Hirosaki is the true definition of a hidden gem. Not only do few Western visitors ever hear of this city, but it offers something so unique that few places in the country can compete: over 2,500 cherry blossom trees. If you are looking for the perfect place to see cherry blossoms in Japan, I’m here to tell you that Hirosaki is exactly the location you’ve been looking for. Between 50 varieties of trees, petal-filled moats, a postcard-perfect castle, and an extensive botanical garden, you cannot have a more quintissential cherry blossom experience anywhere else!
This location is literally ranked in the top three places to see cherry blossoms in all of Japan, and especially recommended for your late Spring trip!
Read on for more details about Hirosaki Castle Park, other activities to do in the city, and hotel and restaurant recommendations (including my favorite food experience in all of Japan!)
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Why visit Hirosaki, Japan?
With the rising popularity of Japan, it’s a simple fact that there are fewer and fewer places you can go to escape the crowds and experience a little slice of Japan all to yourself. Seeing other backpackers on public transit is the norm more than the exception, and the ratio of tourists to DSLR-owners is nearing 1:1. So, during the height of Cherry Blossom Season, how can a girl get away from the chaos of the crowds and get in touch with Spring?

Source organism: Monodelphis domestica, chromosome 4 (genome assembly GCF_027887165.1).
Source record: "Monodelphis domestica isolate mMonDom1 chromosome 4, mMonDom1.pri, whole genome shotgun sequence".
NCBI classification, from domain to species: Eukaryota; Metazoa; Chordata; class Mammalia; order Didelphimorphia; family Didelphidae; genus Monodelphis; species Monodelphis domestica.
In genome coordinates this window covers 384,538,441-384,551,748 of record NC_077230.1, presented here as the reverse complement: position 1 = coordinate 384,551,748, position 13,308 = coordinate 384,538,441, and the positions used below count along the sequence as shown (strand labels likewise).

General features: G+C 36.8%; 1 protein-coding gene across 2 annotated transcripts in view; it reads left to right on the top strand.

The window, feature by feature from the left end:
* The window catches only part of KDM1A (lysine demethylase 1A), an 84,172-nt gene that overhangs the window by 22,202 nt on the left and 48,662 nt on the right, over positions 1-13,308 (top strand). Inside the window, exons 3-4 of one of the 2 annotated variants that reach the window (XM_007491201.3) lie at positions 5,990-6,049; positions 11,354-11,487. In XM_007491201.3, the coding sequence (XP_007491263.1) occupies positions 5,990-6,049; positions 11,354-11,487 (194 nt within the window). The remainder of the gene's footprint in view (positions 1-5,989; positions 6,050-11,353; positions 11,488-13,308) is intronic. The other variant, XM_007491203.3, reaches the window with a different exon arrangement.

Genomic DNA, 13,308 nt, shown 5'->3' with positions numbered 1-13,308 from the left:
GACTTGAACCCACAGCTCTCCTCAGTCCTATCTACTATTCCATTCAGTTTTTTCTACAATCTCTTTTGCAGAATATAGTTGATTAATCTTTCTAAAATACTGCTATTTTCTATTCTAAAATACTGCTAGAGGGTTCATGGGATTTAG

The answer is to head north.
Take the bullet train to the northernmost tip of Japan’s main island, and you’ll find Hirosaki, the second largest city in the Aomori prefecture. One of the most remarkable things about Hirosaki is how relatively undiscovered it is. I could count on one hand the number of fellow western tourists we saw, and the Japanese could hardly believe it either that we’d stumbled upon their world in the north of Japan.
Besides looking for an off-the-beaten-path experience, Hirosaki has something else going for it. Over 2,500 cherry blossom trees. For anyone looking for the most immersive cherry blossom experience in the country, you can’t pass up Hirosaki.
Don’t miss getting a city brochure of Hirosaki at the main train station when you arrive in the city. It contains tons of fantastic information about Hirosaki, and they actually have one that is completely in English (a true rarity in Japan, much less so far away from the tourist hives!)
Hirosaki Castle Park
You can spend a lot of time walking around this this 0.5mi2 park. Located right in the middle of the city, only a 15 minute bus ride from the main station, Hirosaki Castle Park is practically unmissable. There are tons of banners and lanterns leading visitors towards the entrance.
Here are some of the park’s prime attractions…
Hirosaki Castle Botanical Gardens
When you come to the park, you have the option of either getting entrance to the park and castle only, or the botanical gardens only, or, of course, a combination ticket (See prices at the bottom of this section). Let me tell you, the botanical gardens are totally worth the visit.
Firstly, there are so many varieties of cherry blossoms, which you may have never seen in your life otherwise. Trees you may never had considered cherry blossoms, ones that only grow in Japan, or some that especially come from the north! The best part is that if you can read some Katakana (the Japanese alphabet used primarily for loan words), you can snap photos of the trees and read up about them later.
I mean, can you get much more magical than being able to just walk up to a weeping cherry tree and be embraced by its swinging boughs?